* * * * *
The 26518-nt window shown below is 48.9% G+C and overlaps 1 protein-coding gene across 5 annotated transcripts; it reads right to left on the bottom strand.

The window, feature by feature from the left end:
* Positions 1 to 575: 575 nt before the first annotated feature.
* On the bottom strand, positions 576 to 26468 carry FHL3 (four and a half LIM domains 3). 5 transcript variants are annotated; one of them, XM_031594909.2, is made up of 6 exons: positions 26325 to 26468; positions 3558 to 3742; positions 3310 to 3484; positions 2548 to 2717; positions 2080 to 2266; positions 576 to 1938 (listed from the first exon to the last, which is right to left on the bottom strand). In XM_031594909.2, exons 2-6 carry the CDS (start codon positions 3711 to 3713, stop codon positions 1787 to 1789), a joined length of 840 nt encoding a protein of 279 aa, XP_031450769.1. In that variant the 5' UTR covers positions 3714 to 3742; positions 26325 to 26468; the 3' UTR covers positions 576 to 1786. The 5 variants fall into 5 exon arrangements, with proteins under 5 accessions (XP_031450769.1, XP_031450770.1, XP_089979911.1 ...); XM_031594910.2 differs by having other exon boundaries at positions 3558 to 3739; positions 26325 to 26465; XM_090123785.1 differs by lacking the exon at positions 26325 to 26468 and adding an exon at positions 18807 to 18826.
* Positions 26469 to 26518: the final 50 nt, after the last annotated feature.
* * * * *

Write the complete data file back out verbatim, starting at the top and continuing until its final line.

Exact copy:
The 26518-nt window shown below is 48.9% G+C and overlaps 1 protein-coding gene across 5 annotated transcripts; it reads right to left on the bottom strand.

The window, feature by feature from the left end:
* Positions 1 to 575: 575 nt before the first annotated feature.
* On the bottom strand, positions 576 to 26468 carry FHL3 (four and a half LIM domains 3). 5 transcript variants are annotated; one of them, XM_031594909.2, is made up of 6 exons: positions 26325 to 26468; positions 3558 to 3742; positions 3310 to 3484; positions 2548 to 2717; positions 2080 to 2266; positions 576 to 1938 (listed from the first exon to the last, which is right to left on the bottom strand). In XM_031594909.2, exons 2-6 carry the CDS (start codon positions 3711 to 3713, stop codon positions 1787 to 1789), a joined length of 840 nt encoding a protein of 279 aa, XP_031450769.1. In that variant the 5' UTR covers positions 3714 to 3742; positions 26325 to 26468; the 3' UTR covers positions 576 to 1786. The 5 variants fall into 5 exon arrangements, with proteins under 5 accessions (XP_031450769.1, XP_031450770.1, XP_089979911.1 ...); XM_031594910.2 differs by having other exon boundaries at positions 3558 to 3739; positions 26325 to 26465; XM_090123785.1 differs by lacking the exon at positions 26325 to 26468 and adding an exon at positions 18807 to 18826.
* Positions 26469 to 26518: the final 50 nt, after the last annotated feature.